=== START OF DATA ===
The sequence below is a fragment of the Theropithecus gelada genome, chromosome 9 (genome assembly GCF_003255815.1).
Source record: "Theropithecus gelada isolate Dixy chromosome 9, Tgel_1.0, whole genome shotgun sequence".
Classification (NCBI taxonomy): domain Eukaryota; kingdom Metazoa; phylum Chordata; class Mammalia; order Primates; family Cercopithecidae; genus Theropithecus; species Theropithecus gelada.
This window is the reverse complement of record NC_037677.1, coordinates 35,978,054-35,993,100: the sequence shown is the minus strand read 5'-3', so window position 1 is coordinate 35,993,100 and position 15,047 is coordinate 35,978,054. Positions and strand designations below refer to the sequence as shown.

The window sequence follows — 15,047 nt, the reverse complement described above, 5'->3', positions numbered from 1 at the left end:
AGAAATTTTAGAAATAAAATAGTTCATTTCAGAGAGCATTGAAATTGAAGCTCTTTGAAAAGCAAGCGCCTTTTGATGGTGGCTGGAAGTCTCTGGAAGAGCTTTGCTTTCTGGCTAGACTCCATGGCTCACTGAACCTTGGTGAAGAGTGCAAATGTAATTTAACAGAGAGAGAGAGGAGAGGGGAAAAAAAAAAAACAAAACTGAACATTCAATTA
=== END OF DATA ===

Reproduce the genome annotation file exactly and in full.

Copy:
The sequence below is a fragment of the Theropithecus gelada genome, chromosome 9 (genome assembly GCF_003255815.1).
Source record: "Theropithecus gelada isolate Dixy chromosome 9, Tgel_1.0, whole genome shotgun sequence".
Classification (NCBI taxonomy): domain Eukaryota; kingdom Metazoa; phylum Chordata; class Mammalia; order Primates; family Cercopithecidae; genus Theropithecus; species Theropithecus gelada.
This window is the reverse complement of record NC_037677.1, coordinates 35,978,054-35,993,100: the sequence shown is the minus strand read 5'-3', so window position 1 is coordinate 35,993,100 and position 15,047 is coordinate 35,978,054. Positions and strand designations below refer to the sequence as shown.

The window sequence follows — 15,047 nt, the reverse complement described above, 5'->3', positions numbered from 1 at the left end:
AGAAATTTTAGAAATAAAATAGTTCATTTCAGAGAGCATTGAAATTGAAGCTCTTTGAAAAGCAAGCGCCTTTTGATGGTGGCTGGAAGTCTCTGGAAGAGCTTTGCTTTCTGGCTAGACTCCATGGCTCACTGAACCTTGGTGAAGAGTGCAAATGTAATTTAACAGAGAGAGAGAGGAGAGGGGAAAAAAAAAAAACAAAACTGAACATTCAATTA